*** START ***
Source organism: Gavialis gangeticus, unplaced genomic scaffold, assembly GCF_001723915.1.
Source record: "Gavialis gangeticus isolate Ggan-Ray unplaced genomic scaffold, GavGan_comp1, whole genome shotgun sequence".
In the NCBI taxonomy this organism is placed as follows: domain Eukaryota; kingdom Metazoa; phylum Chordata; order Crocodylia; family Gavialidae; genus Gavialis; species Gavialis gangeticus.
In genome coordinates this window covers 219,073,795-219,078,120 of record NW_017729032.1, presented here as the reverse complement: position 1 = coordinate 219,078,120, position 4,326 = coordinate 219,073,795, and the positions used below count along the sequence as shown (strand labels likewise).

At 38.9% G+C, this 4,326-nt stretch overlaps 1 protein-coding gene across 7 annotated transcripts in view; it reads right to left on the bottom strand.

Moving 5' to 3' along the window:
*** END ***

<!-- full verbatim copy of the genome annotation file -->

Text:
Source organism: Gavialis gangeticus, unplaced genomic scaffold, assembly GCF_001723915.1.
Source record: "Gavialis gangeticus isolate Ggan-Ray unplaced genomic scaffold, GavGan_comp1, whole genome shotgun sequence".
In the NCBI taxonomy this organism is placed as follows: domain Eukaryota; kingdom Metazoa; phylum Chordata; order Crocodylia; family Gavialidae; genus Gavialis; species Gavialis gangeticus.
In genome coordinates this window covers 219,073,795-219,078,120 of record NW_017729032.1, presented here as the reverse complement: position 1 = coordinate 219,078,120, position 4,326 = coordinate 219,073,795, and the positions used below count along the sequence as shown (strand labels likewise).

At 38.9% G+C, this 4,326-nt stretch overlaps 1 protein-coding gene across 7 annotated transcripts in view; it reads right to left on the bottom strand.

Moving 5' to 3' along the window: